The new battery in placeRe-assembled and ready for charging

The usual strictures apply about not shorting the terminals with a screwdriver, metal watch strap or similar, and the old battery can be disposed of at your local authority rubbish dump recycling centre.

My battery replacement cost £6.00 including postage and hopefully the lamp will be good for a few more years. Remember to top it up at least once or twice a year.

I reverse-engineered the Draper charger and it's nothing special. However it's the only one that slots onto the Draper battery contacts. There is no alternative to using the Draper charger except by adapting the battery pack to accept a 3rd party 6V SLA plug-in charger such as the one listed below. That's another project....

Skytronic offers a plug-in charger for 6V or 12V lead acid batteries,which also has both croc clips and a standard DC connector plug. Another suggestion is the ANSMANN ALCS 2-24A lead acid charger, which automatically detects the battery voltage (2, 6, 12 or 24V) and adjusts accordingly. It has overcharging protection and auto trickle charge. Some users leave it permanently connected to lead acid batteries. It is supplied with croc clip connections only.

 

Reader Comments (5)

I am looking for a charger for my Draper searchlight RHL 185 6V or one that is compatible, any ideas.

June 15, 2014 at 16:33 | Unregistered CommenterTom Sweeney

The problem is that the Draper charger only fits over the Draper battery :(

An electronics nut like me would adapt the Draper battery with a small d.c. socket or terminal block, and build a separate charger that plugs into it directly. I reverse-engineered the Draper battery charger, it's nothing special. A cheap mains adaptor and a small adaptor circuit board are all that's needed.

I looked on ebay for separate 6V SLA (sealed lead acid) battery chargers. This one claims to be suitable for 6V 4Ah batteries.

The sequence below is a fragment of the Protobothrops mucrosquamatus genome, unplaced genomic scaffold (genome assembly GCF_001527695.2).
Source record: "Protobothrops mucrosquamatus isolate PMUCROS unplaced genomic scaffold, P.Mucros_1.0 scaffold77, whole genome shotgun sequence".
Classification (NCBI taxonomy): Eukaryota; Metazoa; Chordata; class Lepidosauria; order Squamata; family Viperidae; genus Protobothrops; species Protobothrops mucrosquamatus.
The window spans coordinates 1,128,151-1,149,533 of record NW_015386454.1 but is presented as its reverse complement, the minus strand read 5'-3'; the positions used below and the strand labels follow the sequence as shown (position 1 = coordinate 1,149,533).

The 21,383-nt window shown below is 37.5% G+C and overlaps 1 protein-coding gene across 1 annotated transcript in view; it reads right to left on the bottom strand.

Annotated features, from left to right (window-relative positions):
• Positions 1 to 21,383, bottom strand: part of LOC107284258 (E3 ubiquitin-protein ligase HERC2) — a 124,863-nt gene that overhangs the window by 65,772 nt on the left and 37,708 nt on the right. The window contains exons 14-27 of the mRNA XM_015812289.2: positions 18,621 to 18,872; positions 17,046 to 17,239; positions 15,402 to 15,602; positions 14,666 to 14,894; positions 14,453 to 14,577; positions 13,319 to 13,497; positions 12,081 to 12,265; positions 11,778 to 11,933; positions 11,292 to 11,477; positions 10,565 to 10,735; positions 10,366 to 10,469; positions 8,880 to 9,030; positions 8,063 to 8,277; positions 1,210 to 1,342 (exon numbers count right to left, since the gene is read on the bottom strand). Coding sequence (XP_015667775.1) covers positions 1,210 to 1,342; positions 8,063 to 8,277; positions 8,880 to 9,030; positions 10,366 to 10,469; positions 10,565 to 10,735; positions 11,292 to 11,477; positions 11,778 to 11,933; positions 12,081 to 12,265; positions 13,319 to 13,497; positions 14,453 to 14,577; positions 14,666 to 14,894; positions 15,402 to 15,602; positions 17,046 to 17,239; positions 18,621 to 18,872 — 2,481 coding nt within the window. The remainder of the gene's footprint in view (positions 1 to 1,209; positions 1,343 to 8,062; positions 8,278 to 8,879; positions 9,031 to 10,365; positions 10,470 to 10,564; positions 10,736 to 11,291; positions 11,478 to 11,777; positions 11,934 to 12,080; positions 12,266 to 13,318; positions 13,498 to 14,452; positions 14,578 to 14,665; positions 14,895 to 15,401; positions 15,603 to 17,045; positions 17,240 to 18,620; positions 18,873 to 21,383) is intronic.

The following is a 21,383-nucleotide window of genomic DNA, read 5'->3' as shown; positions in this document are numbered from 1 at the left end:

http://www.ebay.co.uk/itm/300mA-charger-6V-12V-sealed-lead-acid-batteries-/230992147039

You would have to figure a way of connecting it to the Draper battery. Again an electronics hobbyist could adapt it easily, but unfortunately I can see no other way of charging the Draper battery without doing some electronics DIY. I'll work on it.

June 16, 2014 at 13:07 | Unregistered CommenterAW

Brilliant - replaced the "inner" battery exactly as described above, and it works.
Thank you.

March 15, 2016 at 11:47 | Unregistered CommenterPhil S

I also bought battery from ebay and fitted it and it worked as directed in this useful article! I was going to recycle the torch and spent battery at the council tip and now it works again like new! Thanks!

March 10, 2017 at 23:20 | Unregistered CommenterJon Clark

Thank you so much for this article. The lamp was going to get binned recycled but will now have its original battery replaced with a Yuyasa one (same size as the one in your link but better reviews.) and will live on!

April 27, 2017 at 8:21 | Unregistered CommenterNod

PostPost a New Comment

Enter your information below to add a new comment.

My response is on my own website »
Author Email (optional):
Author URL (optional):
Post:
 
Some HTML allowed: <a href="" title=""> <abbr title=""> <acronym title=""> <b> <blockquote cite=""> <code> <em> <i> <strike> <strong>